When it comes to being a witness in court, there are not a whole lot of situations where you can refuse to answer questions when asked to do so.
Only the defendant has a right to silence – not witnesses. If a witness receives a subpoena to give evidence in NSW, they are required to turn up to court and to testify if called to the witness stand. Failure to do so can be a criminal offence, and in serious circumstances can even lead to imprisonment
But there are exceptions to this rule, including the lawyer-client relationship, where information is exchanged during conferences or otherwise where there are potential legal proceedings. Courts also have the discretion not to force family members to testify against one another.
Another exception relates to information given to religious leaders.
Religious Confessional Privilege
Under section 127 the NSW Evidence Act, a person who is, or was, a member of the clergy of any church or religious denomination is entitled to refuse to disclose a religious confession made to him or her, unless the confession was made for a criminal purpose.
This means that religious leaders cannot be forced to reveal what was told to them during a ‘religious confession’.
A ‘religious confession’ is defined as a confession made by a person to a member of the clergy in the member’s professional capacity according to the ritual of the church or religious denomination concerned.
The privilege has been justified on grounds of religious freedom, and also the public policy interest in people confessing their crimes and moving forward as law-abiding citizens.
Do we need it?
Not everyone agrees that religious confessional privilege is a good thing, or that it should remain a part of our law.
The Australian Law Reform Commission recommended against keeping the privilege when the Evidence Act was being constructed, and has maintained that position ever since. The Commission has suggested that it should be replaced by a broader confidential relationships privilege, rather than kept as a separate category.
The privilege currently exists in Victoria, the Northern Territory, New South Wales, Tasmania and the Commonwealth (when it comes to federal court cases).
Is it really a big deal?
Religious confessional privilege may not seem very important, as it is fairly narrow and there are not a whole lot of cases you would expect to fall under its scope. So perhaps some might conclude that it doesn’t have a lot of significance one way or the other.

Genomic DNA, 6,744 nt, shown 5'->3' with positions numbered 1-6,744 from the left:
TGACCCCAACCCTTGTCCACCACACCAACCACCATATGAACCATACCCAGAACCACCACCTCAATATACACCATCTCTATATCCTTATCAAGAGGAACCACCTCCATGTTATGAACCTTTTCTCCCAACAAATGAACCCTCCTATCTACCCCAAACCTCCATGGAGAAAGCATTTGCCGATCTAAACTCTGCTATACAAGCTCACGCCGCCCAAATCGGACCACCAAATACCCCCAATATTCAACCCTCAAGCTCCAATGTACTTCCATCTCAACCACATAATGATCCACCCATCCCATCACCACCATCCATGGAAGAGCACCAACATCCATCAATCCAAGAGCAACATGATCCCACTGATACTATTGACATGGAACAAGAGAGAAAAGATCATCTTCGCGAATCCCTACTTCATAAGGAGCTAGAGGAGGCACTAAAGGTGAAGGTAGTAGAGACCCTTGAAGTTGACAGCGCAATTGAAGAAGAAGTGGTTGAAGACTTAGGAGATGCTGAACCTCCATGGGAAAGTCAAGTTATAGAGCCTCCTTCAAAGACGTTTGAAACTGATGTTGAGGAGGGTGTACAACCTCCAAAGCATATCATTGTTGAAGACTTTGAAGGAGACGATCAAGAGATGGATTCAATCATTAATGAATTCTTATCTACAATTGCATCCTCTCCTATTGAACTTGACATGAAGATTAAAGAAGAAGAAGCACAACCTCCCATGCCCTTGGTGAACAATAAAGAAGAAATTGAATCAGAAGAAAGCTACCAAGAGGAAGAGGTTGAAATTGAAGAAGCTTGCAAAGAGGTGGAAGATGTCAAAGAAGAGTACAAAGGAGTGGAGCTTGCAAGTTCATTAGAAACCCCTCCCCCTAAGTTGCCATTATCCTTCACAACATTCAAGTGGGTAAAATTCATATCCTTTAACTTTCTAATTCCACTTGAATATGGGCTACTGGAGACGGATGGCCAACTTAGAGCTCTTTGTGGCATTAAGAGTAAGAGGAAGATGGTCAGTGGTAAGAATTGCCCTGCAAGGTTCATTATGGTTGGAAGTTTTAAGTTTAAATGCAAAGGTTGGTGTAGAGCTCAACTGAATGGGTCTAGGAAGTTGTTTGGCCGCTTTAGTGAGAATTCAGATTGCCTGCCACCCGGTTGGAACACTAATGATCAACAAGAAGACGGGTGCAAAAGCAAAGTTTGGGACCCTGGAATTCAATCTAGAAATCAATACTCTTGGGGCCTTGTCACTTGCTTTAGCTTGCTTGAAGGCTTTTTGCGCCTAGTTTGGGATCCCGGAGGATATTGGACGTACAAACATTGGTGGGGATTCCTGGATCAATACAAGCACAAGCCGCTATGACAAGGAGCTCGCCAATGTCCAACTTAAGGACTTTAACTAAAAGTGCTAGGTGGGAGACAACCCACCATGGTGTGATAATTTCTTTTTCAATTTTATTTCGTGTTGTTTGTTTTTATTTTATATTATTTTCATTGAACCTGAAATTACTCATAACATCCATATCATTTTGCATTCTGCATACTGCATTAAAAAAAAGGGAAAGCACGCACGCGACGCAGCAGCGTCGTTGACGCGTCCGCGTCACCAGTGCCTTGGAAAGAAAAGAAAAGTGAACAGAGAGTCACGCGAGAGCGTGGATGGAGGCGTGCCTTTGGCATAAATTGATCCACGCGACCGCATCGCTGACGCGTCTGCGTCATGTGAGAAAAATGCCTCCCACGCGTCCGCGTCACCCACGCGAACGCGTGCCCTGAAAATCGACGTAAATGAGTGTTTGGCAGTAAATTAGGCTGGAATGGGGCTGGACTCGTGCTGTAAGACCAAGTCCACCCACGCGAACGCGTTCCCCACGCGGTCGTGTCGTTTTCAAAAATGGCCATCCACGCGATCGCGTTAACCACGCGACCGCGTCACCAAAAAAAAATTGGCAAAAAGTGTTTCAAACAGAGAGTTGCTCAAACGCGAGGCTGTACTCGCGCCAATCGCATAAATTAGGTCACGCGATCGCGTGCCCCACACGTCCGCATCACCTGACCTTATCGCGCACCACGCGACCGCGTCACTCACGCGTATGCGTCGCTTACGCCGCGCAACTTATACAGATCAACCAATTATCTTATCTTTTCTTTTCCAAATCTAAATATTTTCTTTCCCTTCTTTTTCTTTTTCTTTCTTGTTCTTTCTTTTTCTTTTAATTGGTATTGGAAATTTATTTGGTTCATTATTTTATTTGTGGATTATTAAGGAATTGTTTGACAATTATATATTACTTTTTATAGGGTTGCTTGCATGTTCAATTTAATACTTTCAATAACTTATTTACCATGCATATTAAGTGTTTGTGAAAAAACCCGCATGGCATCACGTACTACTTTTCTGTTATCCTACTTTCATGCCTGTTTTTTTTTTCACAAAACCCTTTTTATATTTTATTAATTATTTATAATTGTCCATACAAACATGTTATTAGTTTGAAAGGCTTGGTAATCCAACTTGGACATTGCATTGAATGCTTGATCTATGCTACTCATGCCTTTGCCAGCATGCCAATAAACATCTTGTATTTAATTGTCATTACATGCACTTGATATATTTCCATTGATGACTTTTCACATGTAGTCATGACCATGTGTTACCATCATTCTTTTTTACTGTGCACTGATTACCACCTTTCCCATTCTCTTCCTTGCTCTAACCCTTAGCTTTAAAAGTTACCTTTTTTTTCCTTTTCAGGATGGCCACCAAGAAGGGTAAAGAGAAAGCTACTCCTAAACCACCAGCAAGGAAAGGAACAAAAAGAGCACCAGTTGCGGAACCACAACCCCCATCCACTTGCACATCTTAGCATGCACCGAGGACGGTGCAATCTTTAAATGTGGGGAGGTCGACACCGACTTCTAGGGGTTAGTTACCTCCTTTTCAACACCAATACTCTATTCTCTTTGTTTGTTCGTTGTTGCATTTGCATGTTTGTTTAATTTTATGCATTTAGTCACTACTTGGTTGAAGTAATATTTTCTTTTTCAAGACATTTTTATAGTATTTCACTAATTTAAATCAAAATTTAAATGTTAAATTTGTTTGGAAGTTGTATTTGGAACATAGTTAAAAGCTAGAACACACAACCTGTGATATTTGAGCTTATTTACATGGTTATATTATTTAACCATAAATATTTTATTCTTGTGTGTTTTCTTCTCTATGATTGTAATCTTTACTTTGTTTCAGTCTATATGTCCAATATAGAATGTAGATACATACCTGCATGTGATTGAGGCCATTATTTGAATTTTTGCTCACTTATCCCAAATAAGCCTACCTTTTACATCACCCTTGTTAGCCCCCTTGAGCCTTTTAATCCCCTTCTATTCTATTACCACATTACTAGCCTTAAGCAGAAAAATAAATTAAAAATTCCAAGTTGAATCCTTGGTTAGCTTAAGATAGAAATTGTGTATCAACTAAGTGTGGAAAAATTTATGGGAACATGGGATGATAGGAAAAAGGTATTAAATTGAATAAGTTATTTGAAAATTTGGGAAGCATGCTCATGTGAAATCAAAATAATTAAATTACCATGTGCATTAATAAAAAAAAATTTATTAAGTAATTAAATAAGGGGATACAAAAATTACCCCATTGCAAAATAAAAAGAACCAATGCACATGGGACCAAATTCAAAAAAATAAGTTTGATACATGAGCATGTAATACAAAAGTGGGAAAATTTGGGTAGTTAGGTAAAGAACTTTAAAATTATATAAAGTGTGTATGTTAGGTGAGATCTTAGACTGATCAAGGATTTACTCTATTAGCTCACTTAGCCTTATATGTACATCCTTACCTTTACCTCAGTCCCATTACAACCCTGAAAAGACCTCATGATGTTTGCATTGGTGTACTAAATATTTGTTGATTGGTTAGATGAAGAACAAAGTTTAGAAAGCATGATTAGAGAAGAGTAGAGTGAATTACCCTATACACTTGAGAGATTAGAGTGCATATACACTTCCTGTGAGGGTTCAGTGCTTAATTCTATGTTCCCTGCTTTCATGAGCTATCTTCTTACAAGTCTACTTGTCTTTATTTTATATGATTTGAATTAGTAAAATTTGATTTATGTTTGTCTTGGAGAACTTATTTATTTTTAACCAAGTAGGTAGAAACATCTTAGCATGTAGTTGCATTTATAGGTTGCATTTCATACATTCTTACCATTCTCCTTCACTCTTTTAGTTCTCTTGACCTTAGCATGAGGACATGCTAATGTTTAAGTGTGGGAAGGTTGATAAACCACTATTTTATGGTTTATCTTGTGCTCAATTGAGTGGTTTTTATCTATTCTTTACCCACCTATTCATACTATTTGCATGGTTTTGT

And in practice, the number of cases that might require a member of the clergy to give evidence at trial is very small – it being very unusual for the prosecution to find out that such a confession had, in fact, taken place.
For those reasons, it has been argued that the existence of the privilege is somewhat of a non-issue.
Case study – Catholic Church
One case that hit the news in 2005, which involved a confession of sorts, was found not to be captured by the privilege. The case involved two teenagers that had spoken with a member of clergy about being sexually assaulted. A man was later charged with aggravated indecent assault and sexual intercourse with a person aged between 14 and 16.
The defendant wanted to use the conversation between the teenagers and the clergy to demonstrate inconsistencies between what the teens had told police and what they told the church ministers.
The Catholic Church refused to divulge the information, claiming religious confessional privilege.
But when the case came before the judiciary, the Supreme Court ordered that the Church of Christ hand over the notes made by ministers.
The Presiding Justice found that there was no religious confessional privilege here because there was actually no confession. Her Honour said that the legislation only applied when there was an admission of wrongdoing, and that in this case, the statements were made by witnesses, not the defendant.
Other religious denominations
Interestingly, not all religious denominations have chosen to rely upon the privilege.
The Anglican Church has, for example, decided to ‘opt out.’ Dr Robert Doyle, a senior lecturer in theology at Moor Theological College, said that Anglican churches have not traditionally held an absolute privilege in respect of confessions in the same way as the Catholic Church has. Importantly, the legislation states that a member of the clergy is “entitled to refuse” to divulge communications – not that they are forced to refuse.
While the language of section 27 is broad enough to include all religions, it really developed from Catholicism, and there is very little information written about how it would relate to other religions such as Judaism or Islam which do not practice confessions in the same way as Catholics.